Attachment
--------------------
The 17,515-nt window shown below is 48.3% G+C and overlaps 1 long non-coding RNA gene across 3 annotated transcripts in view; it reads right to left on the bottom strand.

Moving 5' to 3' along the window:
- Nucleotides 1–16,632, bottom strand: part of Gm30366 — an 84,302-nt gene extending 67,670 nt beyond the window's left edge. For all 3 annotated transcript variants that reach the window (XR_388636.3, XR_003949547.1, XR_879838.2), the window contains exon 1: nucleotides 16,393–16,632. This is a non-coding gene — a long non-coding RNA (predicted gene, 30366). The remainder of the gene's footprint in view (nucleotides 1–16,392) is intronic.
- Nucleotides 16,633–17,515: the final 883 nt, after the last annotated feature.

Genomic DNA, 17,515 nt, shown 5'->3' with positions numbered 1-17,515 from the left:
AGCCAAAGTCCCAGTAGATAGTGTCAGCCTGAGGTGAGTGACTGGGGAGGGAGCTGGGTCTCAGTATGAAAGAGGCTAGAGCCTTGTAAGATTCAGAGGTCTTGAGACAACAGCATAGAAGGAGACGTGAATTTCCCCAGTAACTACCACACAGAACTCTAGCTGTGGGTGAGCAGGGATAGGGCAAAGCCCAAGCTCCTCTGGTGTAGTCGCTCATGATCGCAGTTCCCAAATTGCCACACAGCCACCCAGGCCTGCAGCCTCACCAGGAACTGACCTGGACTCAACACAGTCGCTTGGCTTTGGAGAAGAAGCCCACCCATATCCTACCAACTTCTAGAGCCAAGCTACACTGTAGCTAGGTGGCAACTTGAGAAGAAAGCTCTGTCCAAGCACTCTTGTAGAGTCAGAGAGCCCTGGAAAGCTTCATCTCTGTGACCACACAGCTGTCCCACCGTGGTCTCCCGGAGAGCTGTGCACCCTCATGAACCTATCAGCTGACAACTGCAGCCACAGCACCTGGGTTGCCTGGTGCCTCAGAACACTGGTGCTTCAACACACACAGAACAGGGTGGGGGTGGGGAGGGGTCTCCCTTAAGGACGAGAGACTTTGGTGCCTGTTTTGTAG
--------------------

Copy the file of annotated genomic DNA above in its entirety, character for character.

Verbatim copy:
The 17,515-nt window shown below is 48.3% G+C and overlaps 1 long non-coding RNA gene across 3 annotated transcripts in view; it reads right to left on the bottom strand.

Moving 5' to 3' along the window:
- Nucleotides 1–16,632, bottom strand: part of Gm30366 — an 84,302-nt gene extending 67,670 nt beyond the window's left edge. For all 3 annotated transcript variants that reach the window (XR_388636.3, XR_003949547.1, XR_879838.2), the window contains exon 1: nucleotides 16,393–16,632. This is a non-coding gene — a long non-coding RNA (predicted gene, 30366). The remainder of the gene's footprint in view (nucleotides 1–16,392) is intronic.
- Nucleotides 16,633–17,515: the final 883 nt, after the last annotated feature.

Genomic DNA, 17,515 nt, shown 5'->3' with positions numbered 1-17,515 from the left:
AGCCAAAGTCCCAGTAGATAGTGTCAGCCTGAGGTGAGTGACTGGGGAGGGAGCTGGGTCTCAGTATGAAAGAGGCTAGAGCCTTGTAAGATTCAGAGGTCTTGAGACAACAGCATAGAAGGAGACGTGAATTTCCCCAGTAACTACCACACAGAACTCTAGCTGTGGGTGAGCAGGGATAGGGCAAAGCCCAAGCTCCTCTGGTGTAGTCGCTCATGATCGCAGTTCCCAAATTGCCACACAGCCACCCAGGCCTGCAGCCTCACCAGGAACTGACCTGGACTCAACACAGTCGCTTGGCTTTGGAGAAGAAGCCCACCCATATCCTACCAACTTCTAGAGCCAAGCTACACTGTAGCTAGGTGGCAACTTGAGAAGAAAGCTCTGTCCAAGCACTCTTGTAGAGTCAGAGAGCCCTGGAAAGCTTCATCTCTGTGACCACACAGCTGTCCCACCGTGGTCTCCCGGAGAGCTGTGCACCCTCATGAACCTATCAGCTGACAACTGCAGCCACAGCACCTGGGTTGCCTGGTGCCTCAGAACACTGGTGCTTCAACACACACAGAACAGGGTGGGGGTGGGGAGGGGTCTCCCTTAAGGACGAGAGACTTTGGTGCCTGTTTTGTAG